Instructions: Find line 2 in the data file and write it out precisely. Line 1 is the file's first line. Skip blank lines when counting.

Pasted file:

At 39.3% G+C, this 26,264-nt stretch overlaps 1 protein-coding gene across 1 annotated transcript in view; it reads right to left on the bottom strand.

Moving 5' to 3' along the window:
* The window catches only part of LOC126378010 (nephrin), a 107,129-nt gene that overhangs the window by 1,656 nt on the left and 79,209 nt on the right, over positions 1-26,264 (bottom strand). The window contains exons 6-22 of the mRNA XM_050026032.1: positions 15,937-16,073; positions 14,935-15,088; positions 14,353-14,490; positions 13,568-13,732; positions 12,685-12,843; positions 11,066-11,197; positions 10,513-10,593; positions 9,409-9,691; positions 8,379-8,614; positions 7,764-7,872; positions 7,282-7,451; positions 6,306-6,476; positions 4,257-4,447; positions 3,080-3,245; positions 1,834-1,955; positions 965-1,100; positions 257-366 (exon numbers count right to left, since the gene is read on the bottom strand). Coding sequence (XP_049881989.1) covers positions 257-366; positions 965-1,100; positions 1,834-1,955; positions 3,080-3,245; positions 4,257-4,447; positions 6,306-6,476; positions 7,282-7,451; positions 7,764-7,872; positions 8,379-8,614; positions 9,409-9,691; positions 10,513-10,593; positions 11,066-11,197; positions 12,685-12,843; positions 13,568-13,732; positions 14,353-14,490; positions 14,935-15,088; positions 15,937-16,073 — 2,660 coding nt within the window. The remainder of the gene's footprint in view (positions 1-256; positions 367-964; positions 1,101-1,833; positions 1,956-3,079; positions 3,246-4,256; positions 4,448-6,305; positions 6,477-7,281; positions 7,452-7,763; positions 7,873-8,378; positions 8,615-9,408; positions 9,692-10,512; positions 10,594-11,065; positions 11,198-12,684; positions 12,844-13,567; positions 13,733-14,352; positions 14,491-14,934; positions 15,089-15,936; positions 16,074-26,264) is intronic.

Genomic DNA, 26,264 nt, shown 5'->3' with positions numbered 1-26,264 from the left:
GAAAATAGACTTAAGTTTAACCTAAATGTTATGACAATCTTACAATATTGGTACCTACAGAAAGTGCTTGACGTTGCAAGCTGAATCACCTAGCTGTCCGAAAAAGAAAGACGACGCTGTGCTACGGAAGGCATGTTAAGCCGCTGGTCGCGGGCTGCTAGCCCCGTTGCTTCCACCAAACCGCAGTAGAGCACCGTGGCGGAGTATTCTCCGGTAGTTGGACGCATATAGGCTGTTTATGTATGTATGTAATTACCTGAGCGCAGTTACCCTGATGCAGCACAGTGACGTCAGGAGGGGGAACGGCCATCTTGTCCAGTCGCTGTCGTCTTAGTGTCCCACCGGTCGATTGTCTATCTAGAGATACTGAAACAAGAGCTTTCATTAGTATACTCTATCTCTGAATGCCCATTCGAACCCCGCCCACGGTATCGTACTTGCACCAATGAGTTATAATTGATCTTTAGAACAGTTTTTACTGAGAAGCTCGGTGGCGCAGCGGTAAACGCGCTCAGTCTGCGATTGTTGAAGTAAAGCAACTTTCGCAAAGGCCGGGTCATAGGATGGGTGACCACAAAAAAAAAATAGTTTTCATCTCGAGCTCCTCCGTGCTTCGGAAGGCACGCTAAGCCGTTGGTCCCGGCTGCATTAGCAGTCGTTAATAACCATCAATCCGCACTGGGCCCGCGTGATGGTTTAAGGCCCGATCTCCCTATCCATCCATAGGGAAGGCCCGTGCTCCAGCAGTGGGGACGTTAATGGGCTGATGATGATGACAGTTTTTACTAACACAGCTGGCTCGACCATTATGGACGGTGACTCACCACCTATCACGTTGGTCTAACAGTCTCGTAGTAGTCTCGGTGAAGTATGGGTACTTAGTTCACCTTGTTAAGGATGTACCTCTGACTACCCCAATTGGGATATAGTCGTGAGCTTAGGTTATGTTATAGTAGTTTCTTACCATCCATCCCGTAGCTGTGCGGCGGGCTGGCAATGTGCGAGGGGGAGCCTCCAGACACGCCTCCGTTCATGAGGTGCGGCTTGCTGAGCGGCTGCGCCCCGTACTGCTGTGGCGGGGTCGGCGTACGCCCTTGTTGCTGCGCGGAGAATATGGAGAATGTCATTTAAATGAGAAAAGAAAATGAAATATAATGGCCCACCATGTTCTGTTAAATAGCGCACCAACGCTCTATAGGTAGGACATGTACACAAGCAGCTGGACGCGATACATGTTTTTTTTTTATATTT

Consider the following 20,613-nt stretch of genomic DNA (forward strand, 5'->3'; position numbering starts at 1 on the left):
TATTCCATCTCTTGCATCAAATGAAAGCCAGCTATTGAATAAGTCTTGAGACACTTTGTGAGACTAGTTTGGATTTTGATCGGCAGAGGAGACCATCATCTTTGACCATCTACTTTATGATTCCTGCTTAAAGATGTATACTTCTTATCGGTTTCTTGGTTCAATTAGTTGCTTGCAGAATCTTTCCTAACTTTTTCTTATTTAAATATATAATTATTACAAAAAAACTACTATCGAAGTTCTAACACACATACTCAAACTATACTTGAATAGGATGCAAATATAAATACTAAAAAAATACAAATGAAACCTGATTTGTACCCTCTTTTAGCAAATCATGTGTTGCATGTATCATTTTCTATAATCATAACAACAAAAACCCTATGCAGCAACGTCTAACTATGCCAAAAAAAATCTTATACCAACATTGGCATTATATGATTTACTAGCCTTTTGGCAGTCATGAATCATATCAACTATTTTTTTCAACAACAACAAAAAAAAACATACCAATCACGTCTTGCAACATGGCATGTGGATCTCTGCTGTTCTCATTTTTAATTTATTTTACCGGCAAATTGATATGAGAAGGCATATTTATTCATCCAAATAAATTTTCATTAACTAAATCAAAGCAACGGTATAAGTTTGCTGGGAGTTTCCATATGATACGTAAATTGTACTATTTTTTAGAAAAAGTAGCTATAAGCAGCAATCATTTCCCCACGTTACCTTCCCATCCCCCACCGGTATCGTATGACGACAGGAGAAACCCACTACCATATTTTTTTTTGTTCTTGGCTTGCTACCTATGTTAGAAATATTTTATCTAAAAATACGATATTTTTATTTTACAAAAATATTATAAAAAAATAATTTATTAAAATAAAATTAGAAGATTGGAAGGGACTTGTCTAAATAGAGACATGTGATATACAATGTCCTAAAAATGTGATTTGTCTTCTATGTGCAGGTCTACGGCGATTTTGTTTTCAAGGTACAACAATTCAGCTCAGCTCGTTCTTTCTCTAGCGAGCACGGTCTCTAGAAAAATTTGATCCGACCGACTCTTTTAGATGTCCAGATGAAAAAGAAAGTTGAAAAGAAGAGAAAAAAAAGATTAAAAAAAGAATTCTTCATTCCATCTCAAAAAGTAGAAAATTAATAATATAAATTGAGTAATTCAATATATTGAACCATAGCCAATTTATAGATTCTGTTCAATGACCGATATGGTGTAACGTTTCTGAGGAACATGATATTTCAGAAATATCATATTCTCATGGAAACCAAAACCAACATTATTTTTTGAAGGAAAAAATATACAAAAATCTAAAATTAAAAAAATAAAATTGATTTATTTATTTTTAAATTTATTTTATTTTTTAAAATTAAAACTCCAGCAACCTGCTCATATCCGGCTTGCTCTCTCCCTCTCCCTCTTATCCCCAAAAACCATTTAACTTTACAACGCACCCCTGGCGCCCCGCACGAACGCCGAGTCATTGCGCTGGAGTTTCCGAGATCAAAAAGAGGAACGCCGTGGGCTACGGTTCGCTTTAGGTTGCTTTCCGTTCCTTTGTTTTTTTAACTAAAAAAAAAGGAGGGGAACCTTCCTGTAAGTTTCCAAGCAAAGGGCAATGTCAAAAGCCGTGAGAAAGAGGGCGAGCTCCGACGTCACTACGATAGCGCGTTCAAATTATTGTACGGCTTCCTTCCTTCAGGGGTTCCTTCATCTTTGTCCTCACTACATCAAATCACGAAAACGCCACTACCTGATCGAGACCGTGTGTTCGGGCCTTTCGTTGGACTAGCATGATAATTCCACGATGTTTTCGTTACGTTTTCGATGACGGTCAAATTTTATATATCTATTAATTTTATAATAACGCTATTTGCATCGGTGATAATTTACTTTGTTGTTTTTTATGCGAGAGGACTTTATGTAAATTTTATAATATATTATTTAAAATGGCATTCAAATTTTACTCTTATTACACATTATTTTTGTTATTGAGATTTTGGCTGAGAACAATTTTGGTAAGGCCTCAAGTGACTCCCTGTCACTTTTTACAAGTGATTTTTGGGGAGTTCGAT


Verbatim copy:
Moving 5' to 3' along the window: